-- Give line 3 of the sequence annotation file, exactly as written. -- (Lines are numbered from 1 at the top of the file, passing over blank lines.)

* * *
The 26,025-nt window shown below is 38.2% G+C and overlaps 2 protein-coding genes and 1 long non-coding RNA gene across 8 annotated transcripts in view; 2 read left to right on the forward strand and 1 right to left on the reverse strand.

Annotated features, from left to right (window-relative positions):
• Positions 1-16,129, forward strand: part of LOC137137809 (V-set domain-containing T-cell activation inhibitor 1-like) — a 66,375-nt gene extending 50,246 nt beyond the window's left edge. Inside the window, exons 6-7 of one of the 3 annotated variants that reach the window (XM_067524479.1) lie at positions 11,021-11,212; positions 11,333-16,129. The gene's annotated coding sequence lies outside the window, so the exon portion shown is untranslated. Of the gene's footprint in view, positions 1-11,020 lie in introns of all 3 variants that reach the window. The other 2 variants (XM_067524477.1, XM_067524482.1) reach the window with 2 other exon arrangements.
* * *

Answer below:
• Positions 1-16,129, forward strand: part of LOC137137809 (V-set domain-containing T-cell activation inhibitor 1-like) — a 66,375-nt gene extending 50,246 nt beyond the window's left edge. Inside the window, exons 6-7 of one of the 3 annotated variants that reach the window (XM_067524479.1) lie at positions 11,021-11,212; positions 11,333-16,129. The gene's annotated coding sequence lies outside the window, so the exon portion shown is untranslated. Of the gene's footprint in view, positions 1-11,020 lie in introns of all 3 variants that reach the window. The other 2 variants (XM_067524477.1, XM_067524482.1) reach the window with 2 other exon arrangements.